- "The Three Priests of Peblis", L. 1243, in Laing: Early Popular Poetry of Scotland. (5)
|64||as the poet said, words is but wind, but dunts is the devil
- Fergusson, Scottish Proverbs. (see Oxford Dictionary of Proverbs.) Also Skelton: Magnificence, l. 581, "Thy words be but wind." (5)
|64||Pleasant but precarious, like the gentleman who sat under palm trees
feeding fruit to a lion.
From the "bustan al-rohbaan" (The Monks' Garden), also referred to in English as the "Paradise of the Desert Fathers". Bustan al-rohbann is not a single book,rather it is a collection of sayings and accounts written by and about the Desert Fathers of Egypt. This particular story goes as flollows:
We came near to a tree, led by our kindly host, and there we stumbled
upon a lion. At the sight of him my guide and I quaked, but the saintly
old man went unfaltering on and we followed him. The wild beast - you would
say it was at the command of God - modestly withdrew a little way and sat
down, while the old man plucked the fruit from the lower branches. He held
out his hand, full of dates; and up the creature ran and took them as frankly
as any tame animal about the house; and when it had finished eating, it
went away. We stood
|64||I am but an mad man that thou hast here met.
- The Tale of Rauf Coilzear, line 407, in Laing's Early Popular Poetry of Scotland. (5)
|64||-- I do you pray, cast that name from you away. Call you Hector
or Oliver... Sir Porteous... Amadas ... Perdiccas ... Florent.
- Roswall and Lillian, line 367, et. seq., found in Laing's Early Popular Poetry of Scotland. (5)
|65||Hector - Greek hero who was killed by Achilles in the Trojan war.|
|65||Oliver (Olivier) - French hero of the 9th century Chanson de Roland.|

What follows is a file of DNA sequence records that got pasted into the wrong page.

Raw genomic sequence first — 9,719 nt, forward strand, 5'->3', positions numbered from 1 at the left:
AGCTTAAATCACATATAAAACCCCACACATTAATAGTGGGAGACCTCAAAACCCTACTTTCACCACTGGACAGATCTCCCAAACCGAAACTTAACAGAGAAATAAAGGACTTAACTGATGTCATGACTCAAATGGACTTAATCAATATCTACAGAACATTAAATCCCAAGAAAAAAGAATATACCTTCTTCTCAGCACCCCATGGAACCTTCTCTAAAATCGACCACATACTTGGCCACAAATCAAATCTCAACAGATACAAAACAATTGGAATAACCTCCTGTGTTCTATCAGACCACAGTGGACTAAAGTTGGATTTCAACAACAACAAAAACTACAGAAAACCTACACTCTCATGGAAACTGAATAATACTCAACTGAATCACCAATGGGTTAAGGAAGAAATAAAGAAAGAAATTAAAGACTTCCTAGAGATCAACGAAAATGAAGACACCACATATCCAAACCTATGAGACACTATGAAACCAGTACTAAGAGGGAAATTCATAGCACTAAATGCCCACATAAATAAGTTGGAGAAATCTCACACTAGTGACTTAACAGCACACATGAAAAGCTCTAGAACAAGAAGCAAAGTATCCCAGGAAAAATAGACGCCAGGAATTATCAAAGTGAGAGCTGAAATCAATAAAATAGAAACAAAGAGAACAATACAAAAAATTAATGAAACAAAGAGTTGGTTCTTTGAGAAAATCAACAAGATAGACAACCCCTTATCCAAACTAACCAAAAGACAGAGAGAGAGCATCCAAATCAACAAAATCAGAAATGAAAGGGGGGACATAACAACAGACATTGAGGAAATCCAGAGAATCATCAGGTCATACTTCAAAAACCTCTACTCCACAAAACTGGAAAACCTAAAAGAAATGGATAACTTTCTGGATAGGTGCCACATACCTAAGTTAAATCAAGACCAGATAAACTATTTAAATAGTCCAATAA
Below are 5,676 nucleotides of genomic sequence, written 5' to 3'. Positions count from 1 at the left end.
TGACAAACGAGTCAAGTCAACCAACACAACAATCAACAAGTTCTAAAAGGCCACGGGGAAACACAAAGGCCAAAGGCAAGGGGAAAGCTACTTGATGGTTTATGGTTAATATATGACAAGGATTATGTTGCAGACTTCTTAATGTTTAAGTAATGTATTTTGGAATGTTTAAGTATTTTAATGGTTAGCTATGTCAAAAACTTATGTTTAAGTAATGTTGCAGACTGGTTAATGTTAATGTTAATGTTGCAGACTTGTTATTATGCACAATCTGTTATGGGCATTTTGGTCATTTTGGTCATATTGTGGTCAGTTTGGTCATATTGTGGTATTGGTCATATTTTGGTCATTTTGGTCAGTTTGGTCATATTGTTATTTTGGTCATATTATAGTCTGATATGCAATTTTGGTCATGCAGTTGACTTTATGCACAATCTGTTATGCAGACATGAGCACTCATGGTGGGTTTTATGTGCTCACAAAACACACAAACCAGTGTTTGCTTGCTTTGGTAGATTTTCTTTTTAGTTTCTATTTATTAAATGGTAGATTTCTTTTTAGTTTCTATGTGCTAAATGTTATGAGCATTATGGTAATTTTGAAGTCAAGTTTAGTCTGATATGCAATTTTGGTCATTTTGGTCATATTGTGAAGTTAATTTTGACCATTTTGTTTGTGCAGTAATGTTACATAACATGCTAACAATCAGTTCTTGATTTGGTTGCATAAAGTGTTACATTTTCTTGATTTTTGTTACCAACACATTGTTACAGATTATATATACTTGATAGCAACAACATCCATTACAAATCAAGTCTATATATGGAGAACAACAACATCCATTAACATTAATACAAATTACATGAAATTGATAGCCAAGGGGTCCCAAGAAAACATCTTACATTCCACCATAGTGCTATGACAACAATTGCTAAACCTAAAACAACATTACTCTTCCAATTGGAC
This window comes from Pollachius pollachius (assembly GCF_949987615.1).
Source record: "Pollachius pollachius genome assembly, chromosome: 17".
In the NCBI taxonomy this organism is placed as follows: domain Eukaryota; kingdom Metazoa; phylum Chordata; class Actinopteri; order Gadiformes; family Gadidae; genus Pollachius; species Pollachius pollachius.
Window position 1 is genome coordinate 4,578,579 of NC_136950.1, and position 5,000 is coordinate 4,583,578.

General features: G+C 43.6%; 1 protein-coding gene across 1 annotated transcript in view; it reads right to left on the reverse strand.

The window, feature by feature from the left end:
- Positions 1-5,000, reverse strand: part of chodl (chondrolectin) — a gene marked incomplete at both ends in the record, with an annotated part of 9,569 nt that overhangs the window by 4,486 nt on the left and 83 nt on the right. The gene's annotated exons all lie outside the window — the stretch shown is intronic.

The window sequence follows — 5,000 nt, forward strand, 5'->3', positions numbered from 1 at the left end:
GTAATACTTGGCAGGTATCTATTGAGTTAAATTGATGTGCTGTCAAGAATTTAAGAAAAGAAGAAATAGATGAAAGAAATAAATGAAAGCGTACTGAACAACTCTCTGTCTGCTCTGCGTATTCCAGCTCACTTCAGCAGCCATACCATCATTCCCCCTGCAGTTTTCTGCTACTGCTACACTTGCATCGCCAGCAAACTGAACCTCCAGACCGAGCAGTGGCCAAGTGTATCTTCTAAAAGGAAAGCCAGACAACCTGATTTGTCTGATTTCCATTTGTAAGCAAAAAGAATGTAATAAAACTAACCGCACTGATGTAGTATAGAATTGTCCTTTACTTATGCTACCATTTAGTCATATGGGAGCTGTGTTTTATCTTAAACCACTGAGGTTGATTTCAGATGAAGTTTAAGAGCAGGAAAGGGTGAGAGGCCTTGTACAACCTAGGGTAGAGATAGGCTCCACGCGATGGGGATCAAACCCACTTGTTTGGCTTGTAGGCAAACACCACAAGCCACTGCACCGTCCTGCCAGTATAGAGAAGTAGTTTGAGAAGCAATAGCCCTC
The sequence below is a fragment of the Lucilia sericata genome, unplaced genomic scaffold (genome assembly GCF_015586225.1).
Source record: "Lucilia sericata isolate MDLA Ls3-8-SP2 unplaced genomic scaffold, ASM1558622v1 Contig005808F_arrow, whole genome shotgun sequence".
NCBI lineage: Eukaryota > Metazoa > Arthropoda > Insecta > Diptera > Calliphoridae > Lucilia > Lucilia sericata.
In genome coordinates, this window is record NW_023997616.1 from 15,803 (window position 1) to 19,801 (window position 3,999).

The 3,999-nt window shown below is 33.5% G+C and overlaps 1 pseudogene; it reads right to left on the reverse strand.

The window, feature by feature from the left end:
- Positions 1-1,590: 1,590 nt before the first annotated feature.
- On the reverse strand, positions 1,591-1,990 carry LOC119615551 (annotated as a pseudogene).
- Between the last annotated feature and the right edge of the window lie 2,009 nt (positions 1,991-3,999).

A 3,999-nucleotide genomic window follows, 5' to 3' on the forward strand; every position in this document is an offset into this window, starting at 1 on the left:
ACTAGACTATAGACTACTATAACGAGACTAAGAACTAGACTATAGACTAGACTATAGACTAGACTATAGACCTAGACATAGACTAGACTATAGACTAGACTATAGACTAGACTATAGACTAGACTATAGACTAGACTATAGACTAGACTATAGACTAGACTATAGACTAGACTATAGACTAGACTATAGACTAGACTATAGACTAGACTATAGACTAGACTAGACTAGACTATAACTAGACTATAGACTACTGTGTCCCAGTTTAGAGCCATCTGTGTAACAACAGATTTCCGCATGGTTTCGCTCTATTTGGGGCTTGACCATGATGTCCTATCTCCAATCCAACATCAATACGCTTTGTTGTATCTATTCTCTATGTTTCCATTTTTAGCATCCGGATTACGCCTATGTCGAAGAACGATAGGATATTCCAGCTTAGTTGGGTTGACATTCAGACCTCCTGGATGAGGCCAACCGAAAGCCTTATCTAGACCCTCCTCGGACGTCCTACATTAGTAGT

|65||Amadas - The hero of the French romance Amadas et Ydoine, who temporarily loses his memory in the throes of lovesickness.|
|65||Perdiccas - Macedonian general and colleage of Alexander the Great, who became rules of Babylon.|
|65||Florent - The legendary St. Florent killed a dragon which haunted the Loire.|
|65||I am as I am, and so I will be; but how that I am, none knoweth truly...
Disdain me not without desert! Foresake me not till I deserve, nor
hate me till I offend.
- Sir Thomas Wyatt (1520-1554) The Court of Venus, a collection of songs by various authors. (5)
|65||Li rosignox est mon père, qui chante sur le ramée, el
plus haut boscage.
La seraine, ele est ma mère, qui chante en la mer salée, el plus haut rivage...
- From a poem beginning "Volez vos que je vos chant/Un son d'amours avenant." Found in Mory, La Fleur de la Poesie Française, p. 248, with different spelling. Also in Abbott, French Medieval Lyrics. (5) For the full poem, see here.
The nightingale is my father, who sings in the branch, and high woodland,
|65||the Socratean method - dialectic, procedure by question and answer (Oxford English Dictionary)|
|66||Deceit deceiveth and shall be deceived. [see also p. 58, 63]
Dyscyt disceyeth, and shal be disceyved.
-Found in Secular Lyrics of the 14th and 15th Centuries, Robbin, ed. #107, A Short verse of Moral Advice (Ms. Hatton 73) (5)
Deceit deceives, and shall be deceived. - my translation
|66||O mixt and subtle Christian.
- Martial, in Gavin Douglas, The Palace of Honour, pt. 2
|66||I am honest and good, and not ane word could lie.
- Henryson. Testament of Cresseid, description of Mercury. (5)
|66||you've lived on Hymettus on honey and larks' tongues - Hymettus was a mountain in Attica, famous for its honey [Brewer's]|
|66||Ho, ho: say you so;
Oh, Oh, say you so
Money shall make my mare to go.
- Opie, Oxford Dictionary of Nursery Rhymes, p. 296. (5)